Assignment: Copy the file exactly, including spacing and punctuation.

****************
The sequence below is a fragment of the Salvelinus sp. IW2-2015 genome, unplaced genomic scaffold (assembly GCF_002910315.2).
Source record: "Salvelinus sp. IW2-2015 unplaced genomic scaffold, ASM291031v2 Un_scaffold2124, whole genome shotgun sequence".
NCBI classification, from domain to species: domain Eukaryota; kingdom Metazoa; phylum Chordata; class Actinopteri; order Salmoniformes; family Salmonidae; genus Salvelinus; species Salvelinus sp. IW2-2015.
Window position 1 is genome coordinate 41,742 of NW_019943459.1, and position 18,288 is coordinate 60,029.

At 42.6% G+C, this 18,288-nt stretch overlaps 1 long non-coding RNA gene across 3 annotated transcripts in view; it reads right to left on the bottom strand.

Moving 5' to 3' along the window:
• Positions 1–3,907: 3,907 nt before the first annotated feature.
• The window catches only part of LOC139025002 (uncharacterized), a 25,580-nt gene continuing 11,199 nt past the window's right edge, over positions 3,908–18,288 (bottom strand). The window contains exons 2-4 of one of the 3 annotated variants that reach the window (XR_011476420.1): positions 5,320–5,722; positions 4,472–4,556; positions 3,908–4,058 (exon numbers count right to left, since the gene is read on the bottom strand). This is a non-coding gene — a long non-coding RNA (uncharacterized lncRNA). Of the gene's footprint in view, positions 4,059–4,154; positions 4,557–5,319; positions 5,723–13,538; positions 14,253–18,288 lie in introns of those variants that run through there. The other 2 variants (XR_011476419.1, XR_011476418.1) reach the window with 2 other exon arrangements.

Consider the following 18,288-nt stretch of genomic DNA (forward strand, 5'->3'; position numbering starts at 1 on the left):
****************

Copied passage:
The sequence below is a fragment of the Salvelinus sp. IW2-2015 genome, unplaced genomic scaffold (assembly GCF_002910315.2).
Source record: "Salvelinus sp. IW2-2015 unplaced genomic scaffold, ASM291031v2 Un_scaffold2124, whole genome shotgun sequence".
NCBI classification, from domain to species: domain Eukaryota; kingdom Metazoa; phylum Chordata; class Actinopteri; order Salmoniformes; family Salmonidae; genus Salvelinus; species Salvelinus sp. IW2-2015.
Window position 1 is genome coordinate 41,742 of NW_019943459.1, and position 18,288 is coordinate 60,029.

At 42.6% G+C, this 18,288-nt stretch overlaps 1 long non-coding RNA gene across 3 annotated transcripts in view; it reads right to left on the bottom strand.

Moving 5' to 3' along the window:
• Positions 1–3,907: 3,907 nt before the first annotated feature.
• The window catches only part of LOC139025002 (uncharacterized), a 25,580-nt gene continuing 11,199 nt past the window's right edge, over positions 3,908–18,288 (bottom strand). The window contains exons 2-4 of one of the 3 annotated variants that reach the window (XR_011476420.1): positions 5,320–5,722; positions 4,472–4,556; positions 3,908–4,058 (exon numbers count right to left, since the gene is read on the bottom strand). This is a non-coding gene — a long non-coding RNA (uncharacterized lncRNA). Of the gene's footprint in view, positions 4,059–4,154; positions 4,557–5,319; positions 5,723–13,538; positions 14,253–18,288 lie in introns of those variants that run through there. The other 2 variants (XR_011476419.1, XR_011476418.1) reach the window with 2 other exon arrangements.

Consider the following 18,288-nt stretch of genomic DNA (forward strand, 5'->3'; position numbering starts at 1 on the left):